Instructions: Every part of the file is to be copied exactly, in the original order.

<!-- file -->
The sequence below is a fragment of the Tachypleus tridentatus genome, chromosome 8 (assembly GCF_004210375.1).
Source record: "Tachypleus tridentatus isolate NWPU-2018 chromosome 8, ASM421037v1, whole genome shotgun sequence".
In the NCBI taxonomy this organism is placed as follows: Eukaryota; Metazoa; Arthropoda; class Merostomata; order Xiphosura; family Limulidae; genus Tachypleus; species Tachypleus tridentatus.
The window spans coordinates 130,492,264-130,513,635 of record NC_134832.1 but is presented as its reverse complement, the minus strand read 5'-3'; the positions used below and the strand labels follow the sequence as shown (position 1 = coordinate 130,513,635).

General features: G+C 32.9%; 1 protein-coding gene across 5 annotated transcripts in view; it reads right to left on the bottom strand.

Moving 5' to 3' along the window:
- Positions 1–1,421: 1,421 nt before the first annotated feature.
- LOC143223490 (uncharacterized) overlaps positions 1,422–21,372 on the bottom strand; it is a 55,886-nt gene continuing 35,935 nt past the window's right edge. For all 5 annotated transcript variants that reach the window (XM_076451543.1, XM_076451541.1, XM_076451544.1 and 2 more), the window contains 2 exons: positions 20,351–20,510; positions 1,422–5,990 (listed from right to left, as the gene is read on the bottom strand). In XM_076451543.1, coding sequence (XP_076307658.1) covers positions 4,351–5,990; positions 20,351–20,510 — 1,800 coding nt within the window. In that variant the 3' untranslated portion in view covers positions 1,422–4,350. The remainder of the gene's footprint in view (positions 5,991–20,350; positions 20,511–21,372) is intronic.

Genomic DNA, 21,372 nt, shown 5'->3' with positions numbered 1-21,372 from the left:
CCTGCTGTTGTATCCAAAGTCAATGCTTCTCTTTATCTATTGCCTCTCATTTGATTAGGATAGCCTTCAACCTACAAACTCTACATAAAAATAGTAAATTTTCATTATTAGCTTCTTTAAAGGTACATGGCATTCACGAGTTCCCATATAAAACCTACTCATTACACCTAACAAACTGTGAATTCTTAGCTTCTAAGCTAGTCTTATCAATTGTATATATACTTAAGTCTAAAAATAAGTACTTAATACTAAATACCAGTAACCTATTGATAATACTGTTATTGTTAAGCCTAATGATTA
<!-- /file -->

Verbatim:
The sequence below is a fragment of the Tachypleus tridentatus genome, chromosome 8 (assembly GCF_004210375.1).
Source record: "Tachypleus tridentatus isolate NWPU-2018 chromosome 8, ASM421037v1, whole genome shotgun sequence".
In the NCBI taxonomy this organism is placed as follows: Eukaryota; Metazoa; Arthropoda; class Merostomata; order Xiphosura; family Limulidae; genus Tachypleus; species Tachypleus tridentatus.
The window spans coordinates 130,492,264-130,513,635 of record NC_134832.1 but is presented as its reverse complement, the minus strand read 5'-3'; the positions used below and the strand labels follow the sequence as shown (position 1 = coordinate 130,513,635).

General features: G+C 32.9%; 1 protein-coding gene across 5 annotated transcripts in view; it reads right to left on the bottom strand.

Moving 5' to 3' along the window:
- Positions 1–1,421: 1,421 nt before the first annotated feature.
- LOC143223490 (uncharacterized) overlaps positions 1,422–21,372 on the bottom strand; it is a 55,886-nt gene continuing 35,935 nt past the window's right edge. For all 5 annotated transcript variants that reach the window (XM_076451543.1, XM_076451541.1, XM_076451544.1 and 2 more), the window contains 2 exons: positions 20,351–20,510; positions 1,422–5,990 (listed from right to left, as the gene is read on the bottom strand). In XM_076451543.1, coding sequence (XP_076307658.1) covers positions 4,351–5,990; positions 20,351–20,510 — 1,800 coding nt within the window. In that variant the 3' untranslated portion in view covers positions 1,422–4,350. The remainder of the gene's footprint in view (positions 5,991–20,350; positions 20,511–21,372) is intronic.

Genomic DNA, 21,372 nt, shown 5'->3' with positions numbered 1-21,372 from the left:
CCTGCTGTTGTATCCAAAGTCAATGCTTCTCTTTATCTATTGCCTCTCATTTGATTAGGATAGCCTTCAACCTACAAACTCTACATAAAAATAGTAAATTTTCATTATTAGCTTCTTTAAAGGTACATGGCATTCACGAGTTCCCATATAAAACCTACTCATTACACCTAACAAACTGTGAATTCTTAGCTTCTAAGCTAGTCTTATCAATTGTATATATACTTAAGTCTAAAAATAAGTACTTAATACTAAATACCAGTAACCTATTGATAATACTGTTATTGTTAAGCCTAATGATTA